'I thought I was battling for my life'

My face is inches away from Ugly Joe, a snarling boxer who looks as tough as nails. We are about to duke it out in the boxing ring .

He reaches out to punch me straight in the face and I jump back, but not before he squeezes in a hard jab at my abdomen.

I wince even though, physically, I feel no pain. After all, I am merely a player in a virtual-reality game of boxing.

Yet for about two minutes - which feel more like 10 - my mind has me believing that I am genuinely battling for my life, never mind that the only danger I seriously face is looking like an idiot as I wear an HTC Vive virtual-reality headset.

At virtual-reality arcades V-Room in JCube and Ignite VR Arcade in Marina Square, there is every imaginable game one could think of, from the classic shooter games to those that have you flipping burgers in a diner or trapped in a creepy situation you have to escape from.


At the start of each game, I need a couple of seconds to acclimatise myself to my new surroundings, move around and figure out which buttons to press on the controllers. It is usually straightforward and not too complicated.

The animated graphics are similar to a video game's but in VR, I am not facing a screen controlling a character. I am that character.

In Star Wars: Trials On Tattooine (a Star Wars virtual-reality experience), I turn into a Jedi and wield a lightsaber to defend myself against attacking Stormtroopers coming from all angles.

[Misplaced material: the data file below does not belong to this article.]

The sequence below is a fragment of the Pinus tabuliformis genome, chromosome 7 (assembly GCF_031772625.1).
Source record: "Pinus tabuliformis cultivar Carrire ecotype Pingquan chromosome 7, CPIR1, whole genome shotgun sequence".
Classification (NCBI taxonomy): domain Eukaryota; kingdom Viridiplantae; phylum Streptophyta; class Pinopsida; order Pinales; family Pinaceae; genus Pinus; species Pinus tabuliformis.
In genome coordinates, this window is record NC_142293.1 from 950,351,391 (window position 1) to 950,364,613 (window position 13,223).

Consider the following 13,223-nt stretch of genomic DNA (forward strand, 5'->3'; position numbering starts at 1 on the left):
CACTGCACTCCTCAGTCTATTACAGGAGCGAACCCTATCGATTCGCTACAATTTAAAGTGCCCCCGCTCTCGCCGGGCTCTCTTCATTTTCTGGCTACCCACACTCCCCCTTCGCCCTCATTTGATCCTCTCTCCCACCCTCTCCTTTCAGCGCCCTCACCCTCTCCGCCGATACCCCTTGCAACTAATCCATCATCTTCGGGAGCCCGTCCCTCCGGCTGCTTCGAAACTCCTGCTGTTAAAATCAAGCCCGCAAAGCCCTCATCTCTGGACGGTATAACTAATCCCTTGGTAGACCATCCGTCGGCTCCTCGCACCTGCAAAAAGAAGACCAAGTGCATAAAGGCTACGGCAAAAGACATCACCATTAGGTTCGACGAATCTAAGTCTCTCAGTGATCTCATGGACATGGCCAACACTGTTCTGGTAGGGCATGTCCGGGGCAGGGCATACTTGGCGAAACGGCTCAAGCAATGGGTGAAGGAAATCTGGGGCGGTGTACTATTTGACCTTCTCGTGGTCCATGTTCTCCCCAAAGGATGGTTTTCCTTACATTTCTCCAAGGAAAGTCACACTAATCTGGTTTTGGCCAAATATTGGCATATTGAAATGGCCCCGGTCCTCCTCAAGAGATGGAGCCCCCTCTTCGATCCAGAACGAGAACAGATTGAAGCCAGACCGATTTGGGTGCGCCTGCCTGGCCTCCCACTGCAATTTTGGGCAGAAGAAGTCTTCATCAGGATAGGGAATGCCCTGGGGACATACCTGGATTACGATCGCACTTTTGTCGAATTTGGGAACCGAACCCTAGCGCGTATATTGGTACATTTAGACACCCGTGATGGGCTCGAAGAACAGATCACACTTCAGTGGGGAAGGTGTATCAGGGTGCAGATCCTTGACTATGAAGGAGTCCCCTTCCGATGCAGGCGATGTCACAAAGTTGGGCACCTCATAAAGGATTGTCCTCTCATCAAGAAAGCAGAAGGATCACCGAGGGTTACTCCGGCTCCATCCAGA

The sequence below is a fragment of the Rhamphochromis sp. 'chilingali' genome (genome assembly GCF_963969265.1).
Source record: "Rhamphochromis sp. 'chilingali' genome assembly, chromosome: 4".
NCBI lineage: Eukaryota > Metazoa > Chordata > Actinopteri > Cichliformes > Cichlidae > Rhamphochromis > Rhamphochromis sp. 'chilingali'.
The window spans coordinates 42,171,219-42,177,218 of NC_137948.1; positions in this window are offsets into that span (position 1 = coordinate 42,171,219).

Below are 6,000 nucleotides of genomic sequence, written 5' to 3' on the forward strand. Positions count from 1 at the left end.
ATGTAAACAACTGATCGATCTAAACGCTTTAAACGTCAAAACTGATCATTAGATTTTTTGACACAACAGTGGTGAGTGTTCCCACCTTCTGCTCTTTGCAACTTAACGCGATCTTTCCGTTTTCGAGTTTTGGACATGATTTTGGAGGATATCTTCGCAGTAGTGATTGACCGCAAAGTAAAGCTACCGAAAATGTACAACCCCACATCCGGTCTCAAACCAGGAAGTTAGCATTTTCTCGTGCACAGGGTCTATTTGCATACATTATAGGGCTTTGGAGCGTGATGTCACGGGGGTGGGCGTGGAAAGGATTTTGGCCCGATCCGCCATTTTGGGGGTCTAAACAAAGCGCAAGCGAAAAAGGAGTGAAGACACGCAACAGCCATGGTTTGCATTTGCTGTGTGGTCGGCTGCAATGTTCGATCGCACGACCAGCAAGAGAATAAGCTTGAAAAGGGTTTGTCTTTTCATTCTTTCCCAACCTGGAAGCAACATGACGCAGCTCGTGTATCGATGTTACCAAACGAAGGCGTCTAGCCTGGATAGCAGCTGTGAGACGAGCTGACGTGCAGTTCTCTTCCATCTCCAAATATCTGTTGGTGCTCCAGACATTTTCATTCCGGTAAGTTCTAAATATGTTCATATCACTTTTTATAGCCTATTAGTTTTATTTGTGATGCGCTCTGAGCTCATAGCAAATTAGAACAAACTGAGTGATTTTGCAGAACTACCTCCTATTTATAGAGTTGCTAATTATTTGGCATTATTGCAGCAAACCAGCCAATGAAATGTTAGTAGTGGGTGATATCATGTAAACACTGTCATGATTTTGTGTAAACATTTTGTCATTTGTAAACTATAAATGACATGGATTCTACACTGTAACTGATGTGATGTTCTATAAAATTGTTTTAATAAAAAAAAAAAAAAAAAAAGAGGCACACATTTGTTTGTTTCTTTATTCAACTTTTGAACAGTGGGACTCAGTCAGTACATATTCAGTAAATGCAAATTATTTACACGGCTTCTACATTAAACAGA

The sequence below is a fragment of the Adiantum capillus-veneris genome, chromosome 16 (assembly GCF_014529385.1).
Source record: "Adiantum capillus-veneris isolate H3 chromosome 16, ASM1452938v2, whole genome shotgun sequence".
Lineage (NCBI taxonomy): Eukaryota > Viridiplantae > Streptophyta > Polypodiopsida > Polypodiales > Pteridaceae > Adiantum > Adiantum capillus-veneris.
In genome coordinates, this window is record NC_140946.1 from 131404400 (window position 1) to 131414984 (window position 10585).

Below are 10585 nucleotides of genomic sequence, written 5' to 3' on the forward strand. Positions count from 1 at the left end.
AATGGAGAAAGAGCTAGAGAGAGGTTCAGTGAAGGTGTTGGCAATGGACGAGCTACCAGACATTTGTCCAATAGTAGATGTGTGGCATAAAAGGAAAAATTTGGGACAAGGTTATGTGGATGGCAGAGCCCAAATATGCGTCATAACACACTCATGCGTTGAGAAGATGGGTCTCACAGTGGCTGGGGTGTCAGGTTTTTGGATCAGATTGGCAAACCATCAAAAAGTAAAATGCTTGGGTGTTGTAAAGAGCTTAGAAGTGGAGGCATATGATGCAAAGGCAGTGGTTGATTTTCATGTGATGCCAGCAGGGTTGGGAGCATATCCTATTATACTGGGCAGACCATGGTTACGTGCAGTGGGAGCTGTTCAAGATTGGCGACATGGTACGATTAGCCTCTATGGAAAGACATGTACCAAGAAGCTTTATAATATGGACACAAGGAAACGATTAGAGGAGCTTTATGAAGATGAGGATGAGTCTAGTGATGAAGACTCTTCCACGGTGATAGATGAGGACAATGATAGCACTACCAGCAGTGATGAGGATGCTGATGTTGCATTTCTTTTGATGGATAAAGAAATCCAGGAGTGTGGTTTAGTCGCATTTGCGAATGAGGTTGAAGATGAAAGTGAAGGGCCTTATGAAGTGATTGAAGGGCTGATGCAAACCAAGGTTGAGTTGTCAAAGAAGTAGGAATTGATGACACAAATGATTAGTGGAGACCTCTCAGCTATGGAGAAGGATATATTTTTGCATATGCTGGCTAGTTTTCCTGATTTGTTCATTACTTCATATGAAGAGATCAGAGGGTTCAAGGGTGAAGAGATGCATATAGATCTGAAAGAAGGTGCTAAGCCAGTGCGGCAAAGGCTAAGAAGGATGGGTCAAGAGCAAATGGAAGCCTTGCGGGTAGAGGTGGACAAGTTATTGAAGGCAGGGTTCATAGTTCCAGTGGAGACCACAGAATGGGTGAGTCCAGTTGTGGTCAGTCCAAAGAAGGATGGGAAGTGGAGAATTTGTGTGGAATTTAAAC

The lightsaber is virtual, but it beats swinging the electronic toy version I've found at Toys "R" Us.

The highlight is meeting a "life-size" version of R2-D2. I squeal in delight and crouch to try to hug it, only to realise that it is not real.

Good thing there are not many moments like this that send me crashing back to reality; for most of my gametime, I am completely sucked into the virtual world.

In the game Richie's Plank Experience, I take a lift to the top of a building, 160m above ground, and am supposed to walk to the end of a narrow wooden plank that is balancing on the building's edge.

I am truly terrified and cannot do it.

Whenever I remove the headset after playing a game, I feel light-headed and need to sit down for a breather.

I am told that I have played for 20 minutes, but it feels like hours. Despite having felt the strain of wearing the 555g headset, I am disappointed to be back in the real world.

Gurveen Kaur

A version of this article appeared in the print edition of The Straits Times on March 24, 2017, with the headline ''I thought I was battling for my life''. Subscribe